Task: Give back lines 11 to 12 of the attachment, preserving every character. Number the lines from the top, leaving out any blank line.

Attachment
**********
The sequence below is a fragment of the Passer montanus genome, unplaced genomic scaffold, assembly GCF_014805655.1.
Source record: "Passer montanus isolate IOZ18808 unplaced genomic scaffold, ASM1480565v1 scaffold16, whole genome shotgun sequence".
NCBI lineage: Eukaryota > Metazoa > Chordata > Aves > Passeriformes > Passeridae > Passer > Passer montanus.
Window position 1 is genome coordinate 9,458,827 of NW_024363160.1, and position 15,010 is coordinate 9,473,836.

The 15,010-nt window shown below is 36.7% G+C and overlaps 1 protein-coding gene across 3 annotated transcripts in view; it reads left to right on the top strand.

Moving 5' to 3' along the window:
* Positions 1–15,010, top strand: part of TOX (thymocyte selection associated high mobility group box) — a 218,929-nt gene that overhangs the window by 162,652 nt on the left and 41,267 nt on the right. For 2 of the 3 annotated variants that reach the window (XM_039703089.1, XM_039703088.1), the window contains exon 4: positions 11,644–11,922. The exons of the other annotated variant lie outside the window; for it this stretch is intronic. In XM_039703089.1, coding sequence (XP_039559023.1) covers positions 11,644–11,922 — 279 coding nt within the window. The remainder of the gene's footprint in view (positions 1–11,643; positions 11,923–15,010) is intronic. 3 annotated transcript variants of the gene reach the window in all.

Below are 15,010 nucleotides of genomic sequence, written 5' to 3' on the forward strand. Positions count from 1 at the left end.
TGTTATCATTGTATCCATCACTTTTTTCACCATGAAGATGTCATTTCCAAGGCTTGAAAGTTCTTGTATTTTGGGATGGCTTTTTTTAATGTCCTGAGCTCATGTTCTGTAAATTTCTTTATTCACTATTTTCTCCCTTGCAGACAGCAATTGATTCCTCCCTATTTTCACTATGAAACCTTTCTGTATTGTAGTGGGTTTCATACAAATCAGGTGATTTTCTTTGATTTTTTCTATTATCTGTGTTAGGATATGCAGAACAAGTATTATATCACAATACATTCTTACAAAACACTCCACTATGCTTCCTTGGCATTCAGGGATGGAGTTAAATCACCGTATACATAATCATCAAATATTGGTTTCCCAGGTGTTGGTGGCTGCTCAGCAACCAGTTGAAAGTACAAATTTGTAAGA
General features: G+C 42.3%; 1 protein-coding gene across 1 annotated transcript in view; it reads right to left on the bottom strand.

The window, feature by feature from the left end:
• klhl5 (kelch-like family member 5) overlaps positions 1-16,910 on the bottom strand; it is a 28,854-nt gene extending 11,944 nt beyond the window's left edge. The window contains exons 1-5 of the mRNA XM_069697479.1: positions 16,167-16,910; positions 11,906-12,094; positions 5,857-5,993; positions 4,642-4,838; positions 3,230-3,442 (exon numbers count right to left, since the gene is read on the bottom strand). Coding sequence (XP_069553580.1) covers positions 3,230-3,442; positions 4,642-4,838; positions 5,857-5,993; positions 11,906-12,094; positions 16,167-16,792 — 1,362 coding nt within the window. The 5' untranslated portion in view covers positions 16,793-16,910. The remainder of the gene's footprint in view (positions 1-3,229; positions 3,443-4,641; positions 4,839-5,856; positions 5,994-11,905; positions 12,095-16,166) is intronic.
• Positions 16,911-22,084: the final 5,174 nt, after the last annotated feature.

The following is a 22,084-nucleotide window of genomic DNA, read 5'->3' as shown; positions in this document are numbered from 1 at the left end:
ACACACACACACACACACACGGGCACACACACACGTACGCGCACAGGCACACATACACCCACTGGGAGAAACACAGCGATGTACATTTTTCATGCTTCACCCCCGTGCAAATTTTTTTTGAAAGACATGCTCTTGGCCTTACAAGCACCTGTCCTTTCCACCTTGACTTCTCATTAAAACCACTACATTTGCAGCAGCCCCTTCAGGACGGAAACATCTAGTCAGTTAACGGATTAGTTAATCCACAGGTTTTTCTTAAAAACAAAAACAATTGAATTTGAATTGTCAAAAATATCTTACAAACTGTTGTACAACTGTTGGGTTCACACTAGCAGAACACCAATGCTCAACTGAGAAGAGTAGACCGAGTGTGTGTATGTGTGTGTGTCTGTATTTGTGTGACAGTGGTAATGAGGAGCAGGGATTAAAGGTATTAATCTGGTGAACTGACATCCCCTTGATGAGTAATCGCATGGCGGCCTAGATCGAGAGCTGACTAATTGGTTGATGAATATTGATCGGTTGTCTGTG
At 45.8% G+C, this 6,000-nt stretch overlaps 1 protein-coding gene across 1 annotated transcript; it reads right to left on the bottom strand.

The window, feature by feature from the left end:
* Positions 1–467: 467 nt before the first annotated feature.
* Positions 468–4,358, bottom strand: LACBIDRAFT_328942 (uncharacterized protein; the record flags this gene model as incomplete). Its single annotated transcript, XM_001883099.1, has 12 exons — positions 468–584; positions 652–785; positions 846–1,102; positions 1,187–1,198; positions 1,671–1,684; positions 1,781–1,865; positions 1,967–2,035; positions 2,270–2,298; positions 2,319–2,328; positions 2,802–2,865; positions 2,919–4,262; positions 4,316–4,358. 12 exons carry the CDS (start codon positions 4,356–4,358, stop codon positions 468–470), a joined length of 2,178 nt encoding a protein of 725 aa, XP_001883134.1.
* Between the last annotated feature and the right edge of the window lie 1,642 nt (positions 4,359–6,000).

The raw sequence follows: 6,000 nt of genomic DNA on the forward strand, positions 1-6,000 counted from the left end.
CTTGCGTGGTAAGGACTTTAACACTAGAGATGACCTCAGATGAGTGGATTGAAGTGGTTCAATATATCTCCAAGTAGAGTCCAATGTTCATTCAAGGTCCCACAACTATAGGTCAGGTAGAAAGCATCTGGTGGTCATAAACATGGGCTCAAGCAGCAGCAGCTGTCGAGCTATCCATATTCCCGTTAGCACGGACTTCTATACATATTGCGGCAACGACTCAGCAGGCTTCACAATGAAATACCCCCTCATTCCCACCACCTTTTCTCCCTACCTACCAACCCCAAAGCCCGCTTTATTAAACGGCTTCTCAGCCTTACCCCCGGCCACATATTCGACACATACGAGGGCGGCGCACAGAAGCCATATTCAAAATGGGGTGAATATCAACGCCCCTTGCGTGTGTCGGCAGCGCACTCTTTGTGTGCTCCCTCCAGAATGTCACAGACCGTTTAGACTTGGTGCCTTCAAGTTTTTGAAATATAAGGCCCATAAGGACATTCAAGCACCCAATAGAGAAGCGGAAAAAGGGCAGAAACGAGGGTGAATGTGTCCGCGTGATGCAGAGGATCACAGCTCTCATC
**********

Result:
The window, feature by feature from the left end:
• klhl5 (kelch-like family member 5) overlaps positions 1-16,910 on the bottom strand; it is a 28,854-nt gene extending 11,944 nt beyond the window's left edge. The window contains exons 1-5 of the mRNA XM_069697479.1: positions 16,167-16,910; positions 11,906-12,094; positions 5,857-5,993; positions 4,642-4,838; positions 3,230-3,442 (exon numbers count right to left, since the gene is read on the bottom strand). Coding sequence (XP_069553580.1) covers positions 3,230-3,442; positions 4,642-4,838; positions 5,857-5,993; positions 11,906-12,094; positions 16,167-16,792 — 1,362 coding nt within the window. The 5' untranslated portion in view covers positions 16,793-16,910. The remainder of the gene's footprint in view (positions 1-3,229; positions 3,443-4,641; positions 4,839-5,856; positions 5,994-11,905; positions 12,095-16,166) is intronic.